One old building remains in this area: this onetime livery stable, now home to the Indianapolis branch of Taxman Brewing. The first time I visited here, most of this construction hadn’t been started yet. Taxman was far enough away from the heart of Downtown that I wondered why they located here. They clearly knew what was to come.

Taxman Brewing

Olympus OM-2n, 40mm f/2 Zuiko Auto-S, Ilford HP5 Plus, LegacyPro L110 H (1+47).

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Film Photography

Walking the south side of Downtown Indianapolis

My new job is located Downtown in Indianapolis, but a couple blocks south of what’s considered to be Downtown’s heart. My last job was about two blocks east of Monument Circle, amid Indy’s tallest buildings. My new job is seven blocks south of Monument Circle, amid some very old houses, brand new expensive apartments, and decayed light industrial buildings.

I am in the office every Tuesday now, and sometimes on Friday as well, as I ease back into working in the office. On my first day back, I loaded some Ilford HP5 Plus into my delightful Olympus OM-2n. I hadn’t used my compact 40mm f/2. Zuiko Auto-S lens in a good long time, so I mounted it. I developed the film in LegacyPro L110, Dilution E (1+47) and scanned the negatives on my Minolta ScanDual II. I made these photos over about a three week span, on lunch hours and afternoon breaks.

In this part of Downtown, there are no parking garages. We all park on large surface lots. Fortunately, my employer picks up the tab. My previous employer did not, and it cost me $1,700 a year to park. These stairs lead to the popular LaRosa lot.

Steps to the parking lot

I don’t know what this lot is called but it’s immediately north of LaRosa. That this lot is empty says a lot about the state of returning to work in Downtown Indianapolis. In the background at left is the complex of buildings in which I work.

Kiosk

A lot of railroads used to converge in Downtown Indianapolis. The tracks were all elevated about 100 years ago; the infrastructure remains even though the railroads do not.

Under the bridge

A large building, which I would guess was once a factory, is within line of sight of the building in which I work. Part of it is a brewery today.

Ellison Brewing Co.

Other businesses take up other parts of this building, while other parts appear to be vacant.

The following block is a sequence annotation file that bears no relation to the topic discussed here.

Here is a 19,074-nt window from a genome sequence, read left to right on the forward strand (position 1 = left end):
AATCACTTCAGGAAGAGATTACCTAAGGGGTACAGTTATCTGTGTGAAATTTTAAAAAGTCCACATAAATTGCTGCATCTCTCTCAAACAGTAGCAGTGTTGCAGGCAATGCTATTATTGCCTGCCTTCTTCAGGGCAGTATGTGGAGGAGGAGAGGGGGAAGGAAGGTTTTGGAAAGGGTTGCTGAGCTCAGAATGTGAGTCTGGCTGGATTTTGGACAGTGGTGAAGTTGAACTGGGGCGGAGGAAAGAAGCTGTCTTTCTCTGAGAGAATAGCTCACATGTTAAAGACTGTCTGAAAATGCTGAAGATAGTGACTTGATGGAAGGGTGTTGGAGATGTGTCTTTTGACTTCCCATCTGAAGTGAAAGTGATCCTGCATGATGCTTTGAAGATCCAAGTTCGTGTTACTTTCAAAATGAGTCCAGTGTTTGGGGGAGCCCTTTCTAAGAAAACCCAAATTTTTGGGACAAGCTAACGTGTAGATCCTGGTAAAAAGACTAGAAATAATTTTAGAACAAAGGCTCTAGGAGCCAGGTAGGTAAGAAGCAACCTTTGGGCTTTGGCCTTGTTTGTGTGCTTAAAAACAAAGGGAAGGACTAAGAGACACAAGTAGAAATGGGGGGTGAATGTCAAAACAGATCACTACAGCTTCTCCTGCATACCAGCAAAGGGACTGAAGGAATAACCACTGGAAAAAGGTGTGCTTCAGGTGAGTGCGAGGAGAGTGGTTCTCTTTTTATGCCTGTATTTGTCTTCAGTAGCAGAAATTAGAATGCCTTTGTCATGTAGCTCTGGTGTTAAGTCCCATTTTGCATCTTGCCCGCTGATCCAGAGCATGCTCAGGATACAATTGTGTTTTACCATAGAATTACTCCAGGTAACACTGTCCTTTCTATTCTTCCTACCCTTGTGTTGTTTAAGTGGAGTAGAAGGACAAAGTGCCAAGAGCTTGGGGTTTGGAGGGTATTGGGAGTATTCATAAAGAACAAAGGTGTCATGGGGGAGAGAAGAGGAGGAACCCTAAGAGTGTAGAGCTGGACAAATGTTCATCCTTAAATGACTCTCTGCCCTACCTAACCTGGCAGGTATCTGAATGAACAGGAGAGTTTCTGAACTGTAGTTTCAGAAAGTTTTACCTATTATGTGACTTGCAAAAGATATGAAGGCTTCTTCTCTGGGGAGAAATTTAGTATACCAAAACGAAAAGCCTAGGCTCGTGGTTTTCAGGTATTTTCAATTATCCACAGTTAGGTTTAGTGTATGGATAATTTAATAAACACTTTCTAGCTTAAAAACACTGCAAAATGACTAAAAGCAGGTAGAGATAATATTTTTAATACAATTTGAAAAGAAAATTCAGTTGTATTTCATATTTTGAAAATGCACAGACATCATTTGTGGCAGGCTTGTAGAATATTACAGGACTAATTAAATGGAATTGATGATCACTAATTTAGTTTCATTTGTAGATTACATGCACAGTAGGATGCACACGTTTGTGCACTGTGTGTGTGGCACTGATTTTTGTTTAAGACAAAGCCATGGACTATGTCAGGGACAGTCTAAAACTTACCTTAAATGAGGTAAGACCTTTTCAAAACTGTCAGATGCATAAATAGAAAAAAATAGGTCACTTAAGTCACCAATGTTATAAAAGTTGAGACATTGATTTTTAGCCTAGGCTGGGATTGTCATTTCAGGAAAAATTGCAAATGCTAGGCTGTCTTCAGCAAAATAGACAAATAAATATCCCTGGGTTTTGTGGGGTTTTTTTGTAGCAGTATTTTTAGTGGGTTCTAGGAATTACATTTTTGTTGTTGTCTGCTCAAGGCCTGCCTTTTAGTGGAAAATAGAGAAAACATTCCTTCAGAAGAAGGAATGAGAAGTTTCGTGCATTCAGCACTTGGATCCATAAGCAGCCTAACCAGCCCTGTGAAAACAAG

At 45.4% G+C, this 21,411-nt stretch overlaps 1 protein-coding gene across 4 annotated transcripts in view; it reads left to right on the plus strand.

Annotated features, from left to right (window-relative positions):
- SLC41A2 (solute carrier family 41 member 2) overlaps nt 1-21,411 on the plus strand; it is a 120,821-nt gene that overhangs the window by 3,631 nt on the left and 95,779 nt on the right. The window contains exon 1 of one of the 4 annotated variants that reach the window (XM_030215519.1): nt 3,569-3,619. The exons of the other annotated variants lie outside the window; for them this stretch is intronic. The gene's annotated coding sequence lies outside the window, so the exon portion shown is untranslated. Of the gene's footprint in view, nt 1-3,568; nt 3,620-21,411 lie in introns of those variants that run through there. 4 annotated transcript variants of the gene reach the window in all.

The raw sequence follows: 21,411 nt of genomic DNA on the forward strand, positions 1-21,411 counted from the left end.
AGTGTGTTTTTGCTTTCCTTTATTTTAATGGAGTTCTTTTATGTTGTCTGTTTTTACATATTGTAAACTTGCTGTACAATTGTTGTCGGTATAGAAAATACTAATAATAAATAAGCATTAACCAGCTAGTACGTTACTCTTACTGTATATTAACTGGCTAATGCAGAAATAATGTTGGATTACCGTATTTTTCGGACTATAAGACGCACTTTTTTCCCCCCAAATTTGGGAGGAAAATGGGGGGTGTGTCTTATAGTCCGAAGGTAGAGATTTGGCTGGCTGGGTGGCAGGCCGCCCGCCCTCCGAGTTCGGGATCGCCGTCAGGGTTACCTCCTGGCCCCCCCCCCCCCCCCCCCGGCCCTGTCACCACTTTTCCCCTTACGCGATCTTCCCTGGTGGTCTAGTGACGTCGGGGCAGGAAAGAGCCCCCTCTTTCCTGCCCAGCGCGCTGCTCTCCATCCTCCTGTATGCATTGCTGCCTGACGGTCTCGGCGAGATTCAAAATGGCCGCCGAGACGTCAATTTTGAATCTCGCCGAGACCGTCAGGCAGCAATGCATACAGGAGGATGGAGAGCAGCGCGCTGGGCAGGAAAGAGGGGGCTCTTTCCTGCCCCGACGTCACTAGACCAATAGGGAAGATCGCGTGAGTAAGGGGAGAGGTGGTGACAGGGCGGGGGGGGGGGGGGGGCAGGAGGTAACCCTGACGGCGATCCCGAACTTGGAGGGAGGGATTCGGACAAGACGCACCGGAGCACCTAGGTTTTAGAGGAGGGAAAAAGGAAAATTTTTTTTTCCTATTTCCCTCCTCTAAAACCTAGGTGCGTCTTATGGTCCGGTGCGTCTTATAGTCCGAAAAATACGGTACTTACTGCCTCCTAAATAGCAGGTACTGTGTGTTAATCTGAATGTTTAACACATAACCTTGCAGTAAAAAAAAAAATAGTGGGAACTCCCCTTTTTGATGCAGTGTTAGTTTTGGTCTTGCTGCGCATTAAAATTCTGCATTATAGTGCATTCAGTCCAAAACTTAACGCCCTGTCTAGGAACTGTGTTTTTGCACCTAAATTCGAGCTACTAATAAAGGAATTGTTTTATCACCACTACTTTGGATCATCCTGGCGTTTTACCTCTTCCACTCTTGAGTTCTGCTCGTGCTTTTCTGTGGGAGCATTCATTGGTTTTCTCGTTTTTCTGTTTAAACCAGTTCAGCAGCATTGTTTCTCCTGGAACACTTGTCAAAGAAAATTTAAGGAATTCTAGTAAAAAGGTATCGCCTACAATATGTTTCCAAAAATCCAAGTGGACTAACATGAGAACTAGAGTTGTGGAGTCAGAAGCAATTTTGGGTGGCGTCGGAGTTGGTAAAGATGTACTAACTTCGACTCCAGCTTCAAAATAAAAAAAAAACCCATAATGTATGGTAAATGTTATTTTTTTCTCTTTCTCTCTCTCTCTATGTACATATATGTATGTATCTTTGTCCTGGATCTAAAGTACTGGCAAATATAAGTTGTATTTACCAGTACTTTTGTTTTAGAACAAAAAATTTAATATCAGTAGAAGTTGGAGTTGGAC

Door

This is the entrance to the main building in the office complex where I work. I’m told this used to be a high school — it looks the part. The specific building in which I work is brand new and stands next door.

Union 525

Our building is on Meridian Street, which is Indianapolis’s main north-south street. But because of the campuses of a couple of large employers and the location of a couple Interstate highways, this section of Meridian Street is cut off from the rest of it to the north and to the south. The buildings in the background are hotels and are brand new.

Cars and old houses

The Indianapolis Colts play at Lucas Oil Stadium, which is just a couple blocks away. It provides an interesting backdrop to these old houses.

Cars and old houses

These houses are a block to the west. These houses all seem so very old, from the late 1800s I’d guess. I wonder what kind of neighborhood this was in its time.

Old houses

This grand dame is around the corner from my office. It houses some sort of business today. I’m very curious about what it looks like inside.

Old house

That’s a quick look at most of the area around my new office. I haven’t shown you the new construction yet; that’ll be in a post to come.

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Film Photography, Preservation

A quick visit to Central State

I’ve written about Central State before — it was Indiana’s first residential hospital for the mentally ill, and by all accounts it was just as awful as you’ve ever heard such places were. Today, new housing is being built on its grounds, which should begin the gentrification of Indianapolis’s Near Westside.

A cluster of original Central State buildings remains on the site’s western edge. Some of them have been renovated and put to good use, and some stand still dilapidated. I visited recently with my Pentax IQZoom 170SL and made some photos on Fujicolor 200.

Central State
Carpentry hall
I wonder
Painted brick
Path to the abandoned building
1899
Dilapidated

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Stamps

The Stamp Shop
Olympus XA2
Kodak ProImage 100
2021

A quarter century ago, Massachusetts Avenue in Downtown Indianapolis was a hodgepodge of random small businesses. In the years since, this street has become hip. Rising rents forced most of the original tenants out. Somehow, The Stamp Shop hangs on.

I bought some Kodak ProImage 100 to try it. I didn’t fall in love with it on this first roll. I shot most of that roll while riding my bike through rural Boone County, and the sickly greens this film gave me didn’t remotely match reality. I had better luck when I finished the roll on a short walk along Mass Ave.

I hadn’t used my Olympus XA2 in more than a year, which is why I chose it. I like how this camera is essentially a fixed-focus point-and-shoot — its default settings when you open the camera are good for the majority of what I shoot.

I’ve owned two XA2s and both of them have vignetted slightly. I’m not crazy about that. But the camera is so pleasant to use otherwise that I overlook it.

When I shoot my next roll of this film I’ll put it through one of my known-good SLRs, which I think will give me a better idea of this film’s capabilities.

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Film Photography

single frame: The Stamp Shop

A shot up a sidewalk on Indy’s Mass Ave.